the Albert Hall for instance” said Robin, as a gentleman bearing a
tray of cokes entered the room and discharged his load on the table.
“Say you get a big group who we shall call the Strack” sounds
of coke tops popping off as his three colleagues make a dash for the
tries again “They appear at the Albert Hall”. The clatter continues
“The Strack” screams Robin desperately “A bi group, here for one
night only and all that. The kids will say ah yes the Strack.
I saw them at Bolton last night at the IN Club.”
sighs with contentment that part of what he had said had got over and
let Barry, back with coke in hand, take over.
can work at Bolton, you can work at Slough, you can work every night,
but when you want to make a big appearance you will be down the bill
because you’ve been seen everywhere by everybody and they are not
going to gather round to see you topping the bill
the States our fee is forty thousand dollars a night.
Where as if we were working in the States, in the clubs and in
every city, it would be five thousand a night. That’s true and it’s
the same here”
of their British tour then? Did
they regard it now as a mistake? “It
was a successful tour” replied Barry “I can’t say we made a lot of
money out of it because we didn’t, but it was a fantastic experience
for us. We learnt a heck of a lot … stage sense, how to feel an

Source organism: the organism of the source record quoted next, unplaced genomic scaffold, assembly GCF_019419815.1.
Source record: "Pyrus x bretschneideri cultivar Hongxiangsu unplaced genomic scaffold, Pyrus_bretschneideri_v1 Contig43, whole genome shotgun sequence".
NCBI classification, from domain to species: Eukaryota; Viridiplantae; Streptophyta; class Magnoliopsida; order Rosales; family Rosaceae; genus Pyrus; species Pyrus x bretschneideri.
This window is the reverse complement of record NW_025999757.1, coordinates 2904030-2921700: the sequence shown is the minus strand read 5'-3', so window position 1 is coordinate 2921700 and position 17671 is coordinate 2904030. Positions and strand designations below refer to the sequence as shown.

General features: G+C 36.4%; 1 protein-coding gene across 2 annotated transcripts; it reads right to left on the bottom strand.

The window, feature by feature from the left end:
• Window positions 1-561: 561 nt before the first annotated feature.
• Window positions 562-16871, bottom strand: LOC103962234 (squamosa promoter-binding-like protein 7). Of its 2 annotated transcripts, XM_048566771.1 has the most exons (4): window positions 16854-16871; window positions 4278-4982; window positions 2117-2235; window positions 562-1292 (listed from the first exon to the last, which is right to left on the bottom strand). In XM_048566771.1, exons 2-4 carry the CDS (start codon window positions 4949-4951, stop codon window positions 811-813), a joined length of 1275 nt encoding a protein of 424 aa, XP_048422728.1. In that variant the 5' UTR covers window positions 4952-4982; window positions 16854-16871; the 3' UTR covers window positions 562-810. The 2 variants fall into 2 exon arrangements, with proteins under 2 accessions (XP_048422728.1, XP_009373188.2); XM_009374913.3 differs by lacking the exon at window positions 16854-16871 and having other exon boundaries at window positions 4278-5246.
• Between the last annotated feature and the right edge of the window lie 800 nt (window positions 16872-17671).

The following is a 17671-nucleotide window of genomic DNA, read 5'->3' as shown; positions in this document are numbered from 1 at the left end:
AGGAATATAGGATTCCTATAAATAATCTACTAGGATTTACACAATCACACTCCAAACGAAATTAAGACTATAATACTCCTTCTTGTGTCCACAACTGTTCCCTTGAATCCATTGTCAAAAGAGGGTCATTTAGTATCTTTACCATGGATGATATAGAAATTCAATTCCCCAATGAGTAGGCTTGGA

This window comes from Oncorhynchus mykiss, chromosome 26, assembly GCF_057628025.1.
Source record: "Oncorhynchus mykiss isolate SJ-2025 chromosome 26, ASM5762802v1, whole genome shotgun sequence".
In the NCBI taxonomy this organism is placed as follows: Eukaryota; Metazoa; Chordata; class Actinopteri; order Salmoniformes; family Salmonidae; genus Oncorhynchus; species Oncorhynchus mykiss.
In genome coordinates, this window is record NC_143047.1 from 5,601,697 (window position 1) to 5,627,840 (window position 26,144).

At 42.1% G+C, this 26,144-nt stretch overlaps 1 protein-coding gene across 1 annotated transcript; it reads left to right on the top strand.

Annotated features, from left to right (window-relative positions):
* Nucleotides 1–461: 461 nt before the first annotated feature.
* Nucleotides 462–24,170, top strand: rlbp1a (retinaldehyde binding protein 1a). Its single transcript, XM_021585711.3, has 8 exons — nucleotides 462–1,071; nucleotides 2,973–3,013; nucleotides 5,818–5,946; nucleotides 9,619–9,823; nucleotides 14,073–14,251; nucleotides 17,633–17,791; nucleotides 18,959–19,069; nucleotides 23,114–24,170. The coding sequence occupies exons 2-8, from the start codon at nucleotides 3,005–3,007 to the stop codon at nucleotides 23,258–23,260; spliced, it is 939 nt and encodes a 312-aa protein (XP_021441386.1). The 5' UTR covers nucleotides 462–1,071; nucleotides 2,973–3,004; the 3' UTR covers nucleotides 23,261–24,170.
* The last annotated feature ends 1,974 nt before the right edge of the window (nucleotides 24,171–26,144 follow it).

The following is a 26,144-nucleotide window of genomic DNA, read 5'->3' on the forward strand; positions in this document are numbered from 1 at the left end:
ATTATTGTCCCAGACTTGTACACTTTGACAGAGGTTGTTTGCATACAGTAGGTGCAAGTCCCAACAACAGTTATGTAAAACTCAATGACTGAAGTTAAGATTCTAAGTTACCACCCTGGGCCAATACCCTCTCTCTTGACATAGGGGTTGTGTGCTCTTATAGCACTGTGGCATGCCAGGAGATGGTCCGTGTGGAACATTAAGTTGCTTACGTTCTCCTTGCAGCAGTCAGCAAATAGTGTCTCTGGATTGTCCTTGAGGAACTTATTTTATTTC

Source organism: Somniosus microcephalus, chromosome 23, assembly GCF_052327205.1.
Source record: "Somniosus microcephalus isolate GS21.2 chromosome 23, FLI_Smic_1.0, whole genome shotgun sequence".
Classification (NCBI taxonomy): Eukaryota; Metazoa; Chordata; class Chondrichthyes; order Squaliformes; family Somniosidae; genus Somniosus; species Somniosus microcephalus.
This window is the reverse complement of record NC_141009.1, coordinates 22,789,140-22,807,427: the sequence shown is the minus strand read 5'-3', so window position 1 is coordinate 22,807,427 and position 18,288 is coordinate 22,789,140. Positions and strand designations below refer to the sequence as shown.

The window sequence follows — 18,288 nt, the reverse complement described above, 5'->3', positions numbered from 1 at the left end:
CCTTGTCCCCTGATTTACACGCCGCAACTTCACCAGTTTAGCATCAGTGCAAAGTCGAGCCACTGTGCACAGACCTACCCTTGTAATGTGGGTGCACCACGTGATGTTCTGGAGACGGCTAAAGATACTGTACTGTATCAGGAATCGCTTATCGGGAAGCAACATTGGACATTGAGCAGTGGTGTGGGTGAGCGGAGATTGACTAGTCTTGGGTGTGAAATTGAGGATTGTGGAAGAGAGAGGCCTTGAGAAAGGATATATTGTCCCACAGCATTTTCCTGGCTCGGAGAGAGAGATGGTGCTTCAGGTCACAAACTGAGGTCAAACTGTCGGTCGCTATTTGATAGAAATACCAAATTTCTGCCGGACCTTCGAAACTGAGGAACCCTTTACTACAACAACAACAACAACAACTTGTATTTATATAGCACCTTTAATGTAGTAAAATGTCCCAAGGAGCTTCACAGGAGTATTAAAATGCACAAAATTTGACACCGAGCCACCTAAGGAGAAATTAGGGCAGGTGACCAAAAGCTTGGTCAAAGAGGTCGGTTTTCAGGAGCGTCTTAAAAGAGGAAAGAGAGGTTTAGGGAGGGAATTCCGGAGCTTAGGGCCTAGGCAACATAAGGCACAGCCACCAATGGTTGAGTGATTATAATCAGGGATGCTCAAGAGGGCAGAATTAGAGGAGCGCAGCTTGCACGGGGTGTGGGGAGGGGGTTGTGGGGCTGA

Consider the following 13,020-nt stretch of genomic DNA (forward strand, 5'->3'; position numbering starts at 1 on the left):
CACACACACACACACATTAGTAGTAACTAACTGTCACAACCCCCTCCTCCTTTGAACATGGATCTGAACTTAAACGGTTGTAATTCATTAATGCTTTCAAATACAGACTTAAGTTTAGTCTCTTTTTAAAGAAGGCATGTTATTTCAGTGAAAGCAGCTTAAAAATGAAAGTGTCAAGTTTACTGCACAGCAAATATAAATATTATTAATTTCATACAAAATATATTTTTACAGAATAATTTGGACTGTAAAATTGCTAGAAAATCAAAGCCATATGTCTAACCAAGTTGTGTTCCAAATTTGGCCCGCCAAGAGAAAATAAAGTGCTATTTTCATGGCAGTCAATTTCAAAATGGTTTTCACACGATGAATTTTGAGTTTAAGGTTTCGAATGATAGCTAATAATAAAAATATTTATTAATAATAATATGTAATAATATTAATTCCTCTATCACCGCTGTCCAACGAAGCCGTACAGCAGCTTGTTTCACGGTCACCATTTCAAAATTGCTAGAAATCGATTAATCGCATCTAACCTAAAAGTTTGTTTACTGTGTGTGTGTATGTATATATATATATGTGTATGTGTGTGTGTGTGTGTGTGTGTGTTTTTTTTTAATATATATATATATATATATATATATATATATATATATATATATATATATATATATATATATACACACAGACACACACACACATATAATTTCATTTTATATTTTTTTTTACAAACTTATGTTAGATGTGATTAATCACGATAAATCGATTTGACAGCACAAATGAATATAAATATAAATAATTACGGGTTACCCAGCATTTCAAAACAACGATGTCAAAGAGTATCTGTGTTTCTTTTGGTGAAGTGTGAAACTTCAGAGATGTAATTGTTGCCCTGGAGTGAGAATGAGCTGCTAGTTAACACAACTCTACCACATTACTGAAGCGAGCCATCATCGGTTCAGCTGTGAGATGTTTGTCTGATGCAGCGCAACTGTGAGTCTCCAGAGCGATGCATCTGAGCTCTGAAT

audience (which brought the jokes you would expect), how loud we should
be on stage. We discussed
everything every night that went wrong”.
broke in with a joke “What did the last ram on earth sing?” Answer
“There will never be another you”.
It met with stony silence “Why is a kettle always happy?
Because it whistles while it works”.
Stony silence. “I got them from a wham book” Robin offered
to Colin “Speaking of the Big Pink album” which we weren’t “I
think it’s too much. Big
Pink too much” he added to underline his point.
One more time now, Big pink too much.
the brothers Gibb were having a go at an article stating that Jim Webb
was a threat to the Beatles. Nobody
could be a threat to anybody was the consensus of opinion. All songwriters should admire other songwriters.
tried to interest me in looking after his two dogs while he was away in
Germany for the weekend, no luck, and first Robin, then Barry and
Maurice left us, screaming headlines: Bee Gees Leave Colin Petersen!
Which is where we came in. Big
Pink too much!